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Mosques in Athens

Athens ● Greece ● 13 July 2016

Mosques in Athens

Several mosques had been erected during the last years of the Ottoman rule. Tzisdaraki Mosque, in Monastiraki square, Fetihe Mosque in the Roman market, Softa Mosque on Mitropoleos and Kapnikareas street, Yeni Mosque on Voulis and Nikodimou street, Kioutsouk Mosque on Panos street, Parthenon’s Mosque, the column Mosque on Andrianou street and another one somewhere in the north suburb, Kifisia.

The column’s Mosque |Andrianou 106-108, Plaka

The 74th Elementary school of Athens lies where used to be a mosque which took it’s name due to a Roman marble column which had been incorporated in it’s construction. This column is still there, in the school’s basement.

 Kioutsouk Mosque (ruins) | Panos and Thrasivoulou, Roman market

It’s name means small in Turkish and it was indeed really small. Nowadays only it’s substructure and the minaret’s base are left.

Mosque in Monastiraki

Tzisdaraki Mosque | Areos 1, Monastiraki

Or mosque of the “lower fountain”, is the mosque of Monastiraki square, with Acropolis in the background. According to the sign, which is still preserved in it’s entrance, it was built in 1759 by Tzistaraki, the Voevod of Athens, in an region known as the “Lower Flea Market”. During it’s construction Tzistarakis had an idea - which eventually cost his life - to melt a pillar from the classical temple of Olympion (others say it was from the Hadrian’s Library) so to use it in the building process. Bad luck hit him like an ancient Greek tragedy, Halkida’s Voevod turned him in to the Sultan and Tzistardakis was banished and then assassinated. After the end of the Ottoman occupation the mosque has been used as a venue for military musicians, prison and warehouse, since 1975 it has been hosting the rich ceramics collection of professor V. Kiriazopoulos.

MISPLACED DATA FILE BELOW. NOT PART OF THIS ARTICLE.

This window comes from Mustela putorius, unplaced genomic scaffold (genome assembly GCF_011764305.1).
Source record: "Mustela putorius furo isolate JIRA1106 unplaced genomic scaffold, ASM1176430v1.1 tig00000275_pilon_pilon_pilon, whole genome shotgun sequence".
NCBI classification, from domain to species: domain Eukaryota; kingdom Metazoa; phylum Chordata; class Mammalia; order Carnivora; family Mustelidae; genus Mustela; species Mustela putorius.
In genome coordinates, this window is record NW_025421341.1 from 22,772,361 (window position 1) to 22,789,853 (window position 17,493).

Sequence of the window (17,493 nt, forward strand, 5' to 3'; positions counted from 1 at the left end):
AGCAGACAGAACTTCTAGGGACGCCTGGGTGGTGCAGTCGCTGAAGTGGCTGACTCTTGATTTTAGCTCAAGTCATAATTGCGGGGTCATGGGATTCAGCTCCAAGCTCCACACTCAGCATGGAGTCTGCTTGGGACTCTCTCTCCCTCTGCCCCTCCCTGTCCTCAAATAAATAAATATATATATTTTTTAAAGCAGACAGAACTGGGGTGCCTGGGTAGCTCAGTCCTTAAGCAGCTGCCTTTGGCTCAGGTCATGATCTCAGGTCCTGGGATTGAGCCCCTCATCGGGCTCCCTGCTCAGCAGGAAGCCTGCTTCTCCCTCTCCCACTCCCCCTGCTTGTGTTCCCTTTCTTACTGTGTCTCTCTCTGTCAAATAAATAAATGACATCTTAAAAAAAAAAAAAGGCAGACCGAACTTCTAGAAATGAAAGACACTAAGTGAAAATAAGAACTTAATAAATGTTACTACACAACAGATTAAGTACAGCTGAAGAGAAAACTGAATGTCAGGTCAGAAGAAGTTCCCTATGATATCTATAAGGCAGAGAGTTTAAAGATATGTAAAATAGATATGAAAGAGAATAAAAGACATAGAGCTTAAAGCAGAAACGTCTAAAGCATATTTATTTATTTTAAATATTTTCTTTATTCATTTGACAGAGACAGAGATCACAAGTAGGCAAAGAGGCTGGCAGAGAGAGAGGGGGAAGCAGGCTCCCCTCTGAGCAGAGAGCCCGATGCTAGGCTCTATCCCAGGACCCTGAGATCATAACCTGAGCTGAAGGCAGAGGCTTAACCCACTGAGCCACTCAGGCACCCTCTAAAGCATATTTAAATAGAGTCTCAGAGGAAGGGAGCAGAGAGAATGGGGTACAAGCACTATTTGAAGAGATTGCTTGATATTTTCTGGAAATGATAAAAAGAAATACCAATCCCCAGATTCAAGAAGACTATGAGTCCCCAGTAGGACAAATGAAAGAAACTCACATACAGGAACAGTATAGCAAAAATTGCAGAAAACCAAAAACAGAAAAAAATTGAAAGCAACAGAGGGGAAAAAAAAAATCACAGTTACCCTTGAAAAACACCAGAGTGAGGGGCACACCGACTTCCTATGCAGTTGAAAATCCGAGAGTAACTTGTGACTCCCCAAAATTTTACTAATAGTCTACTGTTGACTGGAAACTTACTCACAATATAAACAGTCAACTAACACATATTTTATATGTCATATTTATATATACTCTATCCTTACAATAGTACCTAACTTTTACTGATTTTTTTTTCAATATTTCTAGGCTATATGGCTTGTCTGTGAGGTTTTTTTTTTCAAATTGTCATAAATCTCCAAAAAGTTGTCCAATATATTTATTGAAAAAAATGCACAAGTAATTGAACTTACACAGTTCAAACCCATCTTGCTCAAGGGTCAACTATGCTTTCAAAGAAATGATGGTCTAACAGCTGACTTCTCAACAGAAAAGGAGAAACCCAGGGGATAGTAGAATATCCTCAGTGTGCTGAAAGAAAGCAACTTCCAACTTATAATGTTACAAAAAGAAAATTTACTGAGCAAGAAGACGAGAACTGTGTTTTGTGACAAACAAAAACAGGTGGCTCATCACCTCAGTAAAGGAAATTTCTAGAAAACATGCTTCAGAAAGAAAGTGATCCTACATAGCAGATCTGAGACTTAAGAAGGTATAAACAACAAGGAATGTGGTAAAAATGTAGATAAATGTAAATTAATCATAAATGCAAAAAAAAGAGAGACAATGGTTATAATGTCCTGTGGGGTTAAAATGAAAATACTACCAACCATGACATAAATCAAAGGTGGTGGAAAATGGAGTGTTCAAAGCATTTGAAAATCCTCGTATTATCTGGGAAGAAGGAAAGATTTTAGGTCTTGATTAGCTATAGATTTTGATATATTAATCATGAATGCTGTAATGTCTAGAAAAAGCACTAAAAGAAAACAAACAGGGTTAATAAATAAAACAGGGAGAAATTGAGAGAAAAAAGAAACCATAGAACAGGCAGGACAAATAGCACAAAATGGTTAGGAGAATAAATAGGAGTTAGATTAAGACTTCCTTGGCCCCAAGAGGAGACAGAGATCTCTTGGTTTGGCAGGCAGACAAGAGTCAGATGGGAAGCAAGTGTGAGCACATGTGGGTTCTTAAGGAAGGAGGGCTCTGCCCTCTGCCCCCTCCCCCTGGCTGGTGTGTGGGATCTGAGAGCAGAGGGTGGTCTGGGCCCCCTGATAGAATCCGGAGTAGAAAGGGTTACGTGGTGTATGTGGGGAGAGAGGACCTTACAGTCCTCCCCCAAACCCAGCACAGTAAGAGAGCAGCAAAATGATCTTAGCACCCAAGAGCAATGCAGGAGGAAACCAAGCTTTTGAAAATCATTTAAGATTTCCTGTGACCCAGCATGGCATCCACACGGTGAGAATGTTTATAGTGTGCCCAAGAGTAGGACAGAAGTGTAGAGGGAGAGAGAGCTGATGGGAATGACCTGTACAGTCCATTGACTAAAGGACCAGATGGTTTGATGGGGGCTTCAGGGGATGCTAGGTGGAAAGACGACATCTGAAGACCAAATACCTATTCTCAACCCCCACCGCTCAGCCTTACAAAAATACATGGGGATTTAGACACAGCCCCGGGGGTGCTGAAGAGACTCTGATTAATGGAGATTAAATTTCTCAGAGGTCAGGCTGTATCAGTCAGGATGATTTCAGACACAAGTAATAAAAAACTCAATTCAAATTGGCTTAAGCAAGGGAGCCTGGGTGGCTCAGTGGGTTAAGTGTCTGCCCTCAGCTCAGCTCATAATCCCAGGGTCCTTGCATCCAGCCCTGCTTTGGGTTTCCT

Fethiye Mosque |Northern side of Roman Market

Also known as “Conqueror’s Mosque” since it was constructed due to the visit of Mohammad B the Conqueror in 1458, in Athens. It’s preserved version had been constructed in 1670, to commemorate Crete’s conquest, which was a great importance incident for the Ottomans.

It is Athens’s oldest mosque of exquisite elegance and architectural order similar with Istanbul’s famous “Blue” mosque, with clear influences from Hagia Sofia.

It was also called Mosque of the “Wheat Flea Market” since there operated the cereal market. Built on the ruins of an old church, it combines materials and elements from older constructions, it even has classical Ionic capitals. The Venetian general Morosini, during his five month occupation, had turned it into a catholic church and it was also used as a school. Since 1834, when Athens became the capital of the Greek state and until the end of the 20th century it was also used as a bakery.

Where to Stay

Hotel in Athens, Greece Acropolis Museum Boutique Hotel
8.9 10
Acropolis Museum Boutique Hotel
48, Syggrou Ave., 11742 Athens, Greece

Acropolis Museum Boutique Hotel is located in the heart of the historical center of Athens, just a few steps from Acropolis and Plaka, next to the new Acropolis Museum. Athens International Airport is a 40-minute drive away.

Hotel in Athens, Greece Alma Hotel
6.8 10
Alma Hotel
5, Dorou str., 10432 Athens, Greece

Alma Hotel is located in the centre of Athens, just a 2-minute walk from Omonia Metro Station, offering easy access to Athens Railway Station and Piraeus Port. Athens airport Eleftherios Venizelos is 36 km away.

Hotel in Athens, Greece Acropolis House
8.8 10
Acropolis House
6, Kodrou Str., 10558 Athens, Greece

Located in the heart of the historic center of Athens, Hotel Acropolis House is a 5-minute walk from Syntagma Square which can be easily access via metro or the X95 airport bus. The new Acropolis Museum and The Acropolis are within a 10-minute walk. Athens International Airport is at 39 km.